Behind the Lights – Olly Burn
The British photographer who captures urban subcultures, British lights, and sporting efforts.
Olly Burn’s artistic work is suspended in a parallel dimension. His portraits vibrate placidly, touching the notes of a modern British music box. His shots depict ecstatic physical efforts, ethereal places, boundless skies that accompany the eye towards what is present, towards what is absent.
For the London artist, photography is not a one-sided art, it is not a selfish stance: it is a collaboration with the athlete-protagonist, a sort of four-handed work. Lines and movements shared, studied together.
“When you see brilliant people doing something, it’s exciting to portray them. Whether it’s basketball or gymnastics, football or skateboarding, it’s wonderful to admire the greatness of an individual and the changing expressions of his body. I think it is also important to have this idea of collaboration with the protagonists of my work. For example, in Cape Town I photographed a breakdancer for a whole day. He never stopped moving despite the boiling heat. I shot and shot, when I thought that a certain pic was perfect for lighting and composition, he looked at it and said ‘no’, some detail of his body was wrong: a bent hand, a misaligned foot … So I kept shooting, until we reached a shared perfection”.
Burn’s photography draws on contexts that are rarefied only in appearance: quiet swimming pools abandoned at sunset, imperceptible football fields.
There are strong echoes of urban subcultures, of sports activities that are not limited to sweat, but that overflow into fashion, in a transversal universe that has nurtured his imagination throughout the magical 90s.
“I have always had a deep passion for art and design. When I had to choose my major in high school I opted for photography. Growing up in the 90s, I was loaded with visual input: MJ’s Chicago Bulls, the sneaker world, hip hop culture, but also cartoons like ‘The Simpsons’… All of this created a powerful blend inside me, inside my imagination. It is no coincidence that I had two figures as references that fit perfectly with all this imagery. From a sporting point of view, Éric Cantona, ‘King Éric’, was a destabilizing character for the Premier League of that period and for a young Englishman who, inevitably, was intensely linked to football. His iconic style made Saturdays more exciting. Photographically speaking, I owe a lot to Jamel Shabazz and his ability to document a boiling New York. No one has been able to represent street culture and the aesthetics of hip hop like him.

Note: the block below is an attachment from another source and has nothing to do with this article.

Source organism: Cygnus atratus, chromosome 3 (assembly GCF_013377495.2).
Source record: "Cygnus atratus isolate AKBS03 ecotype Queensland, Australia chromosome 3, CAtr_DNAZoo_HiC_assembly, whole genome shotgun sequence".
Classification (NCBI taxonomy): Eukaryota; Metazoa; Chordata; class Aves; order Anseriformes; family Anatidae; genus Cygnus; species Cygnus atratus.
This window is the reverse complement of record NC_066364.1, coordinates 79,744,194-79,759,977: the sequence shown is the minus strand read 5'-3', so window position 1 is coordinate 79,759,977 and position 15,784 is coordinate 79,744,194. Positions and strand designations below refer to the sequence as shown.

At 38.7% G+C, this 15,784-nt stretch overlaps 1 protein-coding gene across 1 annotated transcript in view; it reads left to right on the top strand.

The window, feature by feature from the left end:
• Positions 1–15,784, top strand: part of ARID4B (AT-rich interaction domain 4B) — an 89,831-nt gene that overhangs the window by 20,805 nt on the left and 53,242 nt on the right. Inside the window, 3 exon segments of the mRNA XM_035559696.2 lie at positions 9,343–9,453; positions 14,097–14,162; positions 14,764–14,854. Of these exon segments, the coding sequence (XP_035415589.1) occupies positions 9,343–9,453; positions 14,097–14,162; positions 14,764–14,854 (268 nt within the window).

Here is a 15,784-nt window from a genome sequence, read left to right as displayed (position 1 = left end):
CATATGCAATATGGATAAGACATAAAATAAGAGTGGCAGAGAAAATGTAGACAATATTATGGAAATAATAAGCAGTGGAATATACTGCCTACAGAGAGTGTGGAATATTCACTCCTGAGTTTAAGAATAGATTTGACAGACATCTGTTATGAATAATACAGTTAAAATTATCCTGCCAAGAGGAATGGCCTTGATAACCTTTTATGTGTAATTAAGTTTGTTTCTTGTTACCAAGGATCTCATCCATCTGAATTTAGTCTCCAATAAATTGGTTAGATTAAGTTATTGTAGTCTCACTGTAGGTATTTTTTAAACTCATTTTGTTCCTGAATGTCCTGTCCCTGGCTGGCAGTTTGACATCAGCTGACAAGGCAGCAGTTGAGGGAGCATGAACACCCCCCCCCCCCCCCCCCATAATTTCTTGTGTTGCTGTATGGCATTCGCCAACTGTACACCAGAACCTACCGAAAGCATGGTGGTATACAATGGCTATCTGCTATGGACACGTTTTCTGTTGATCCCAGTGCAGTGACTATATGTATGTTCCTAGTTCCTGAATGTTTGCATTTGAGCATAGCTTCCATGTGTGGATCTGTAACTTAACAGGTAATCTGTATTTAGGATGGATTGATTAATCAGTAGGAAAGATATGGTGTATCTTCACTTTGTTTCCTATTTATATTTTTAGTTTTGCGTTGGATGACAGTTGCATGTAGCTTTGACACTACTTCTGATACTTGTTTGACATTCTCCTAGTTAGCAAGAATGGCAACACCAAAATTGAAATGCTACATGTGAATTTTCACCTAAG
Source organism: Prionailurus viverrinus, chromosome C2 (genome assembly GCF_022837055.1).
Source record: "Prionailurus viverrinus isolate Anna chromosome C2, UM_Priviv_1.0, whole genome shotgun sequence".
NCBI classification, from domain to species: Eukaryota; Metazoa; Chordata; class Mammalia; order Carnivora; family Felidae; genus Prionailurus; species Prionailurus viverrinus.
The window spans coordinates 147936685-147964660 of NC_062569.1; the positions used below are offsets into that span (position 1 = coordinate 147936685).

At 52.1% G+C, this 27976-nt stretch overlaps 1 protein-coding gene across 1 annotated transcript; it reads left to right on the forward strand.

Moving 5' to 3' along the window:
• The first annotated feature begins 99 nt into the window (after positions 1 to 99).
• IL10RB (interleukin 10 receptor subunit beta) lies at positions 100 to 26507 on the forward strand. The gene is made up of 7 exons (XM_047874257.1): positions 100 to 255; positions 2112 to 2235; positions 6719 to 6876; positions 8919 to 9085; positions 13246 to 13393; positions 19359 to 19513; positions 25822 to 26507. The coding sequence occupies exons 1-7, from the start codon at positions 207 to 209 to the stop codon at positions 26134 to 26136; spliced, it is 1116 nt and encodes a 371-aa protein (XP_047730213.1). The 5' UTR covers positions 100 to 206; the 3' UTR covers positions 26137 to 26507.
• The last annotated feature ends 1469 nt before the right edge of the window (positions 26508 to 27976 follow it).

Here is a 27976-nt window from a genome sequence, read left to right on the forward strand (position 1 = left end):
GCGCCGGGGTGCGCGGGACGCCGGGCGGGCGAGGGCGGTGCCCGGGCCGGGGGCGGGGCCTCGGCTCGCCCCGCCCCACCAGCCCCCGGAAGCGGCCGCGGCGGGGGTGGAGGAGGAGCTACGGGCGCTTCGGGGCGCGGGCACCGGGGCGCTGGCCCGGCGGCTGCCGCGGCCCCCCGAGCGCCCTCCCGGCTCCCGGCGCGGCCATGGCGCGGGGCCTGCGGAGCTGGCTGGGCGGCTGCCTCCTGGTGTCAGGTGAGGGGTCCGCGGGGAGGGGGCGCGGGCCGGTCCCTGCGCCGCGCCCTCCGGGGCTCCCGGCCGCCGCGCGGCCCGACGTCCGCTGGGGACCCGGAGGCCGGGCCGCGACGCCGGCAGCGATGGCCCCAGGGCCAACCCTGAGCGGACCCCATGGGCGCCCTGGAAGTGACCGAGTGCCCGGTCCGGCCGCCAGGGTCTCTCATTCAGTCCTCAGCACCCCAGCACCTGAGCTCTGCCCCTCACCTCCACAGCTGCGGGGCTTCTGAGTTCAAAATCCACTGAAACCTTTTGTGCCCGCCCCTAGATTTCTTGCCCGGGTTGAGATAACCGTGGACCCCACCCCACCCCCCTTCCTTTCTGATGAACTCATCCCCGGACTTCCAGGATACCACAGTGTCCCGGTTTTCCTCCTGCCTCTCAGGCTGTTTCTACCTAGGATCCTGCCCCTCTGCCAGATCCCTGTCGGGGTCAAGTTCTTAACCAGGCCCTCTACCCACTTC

And it is exactly the street culture that emerges in Burn’s work, being enhanced in portraits dedicated to skateparks and pitches, to communities of people gathering around a ramp or a hoop.
“Again, everything goes back to my adolescence, a time spent playing NBA Jam, with the giant heads of the players, and watching the exploits of Tony Hawk. I’ve been and still am a practitioner of these two disciplines, but beyond the practice itself, I’ve always been struck by the effect these sports have on people, on communities. For example, skateboarding is a rebellious world by nature, it has that reputation, but in this pandemic period it has had a huge positive impact on the London community, and in some of my shots I decided to make a kind of tribute to these young skaters intent on improving their surroundings: a work done for themselves, but also for others“.
The city casket painted by Burn often opens up, revealing glimmers and nuances of the most typical English landscape, converting to contemporary times those natural shades romantically inhabited by illustrious compatriots, such as Turner and Constable.
“I like to use the sky in my compositions. I think it elevates an athlete and his gestures in a way. Furthermore, having a sky as a background eliminates visual distractions. I developed my sensitivity to natural landscapes in Cornwall, where I studied for three and a half years at a small Art College. The opportunity to live in a metropolis and to face such an antithetical place, in many ways, has definitely evolved my artistic sensibility”.
A culture shock, transformed into a means of learning, personal and, secondly, professional growth. Olly Burn’s gallery is ambivalent yet coherent, instilling magical places in the urban jungle and transposing the metropolitan sporting outburst into the idyllic atmospheres of the places across the Channel. A research driven by a delicate taste for subjects and environments, a stimulus that never ceases to be throbbing.
“Currently I’m working on a local swimming club. Some people go to swim in a pond not far from where I live. I want to understand what drives them to do it in the cold, perhaps in the morning. Again, I have to admit that the context is definitely beautiful, almost poetic”.
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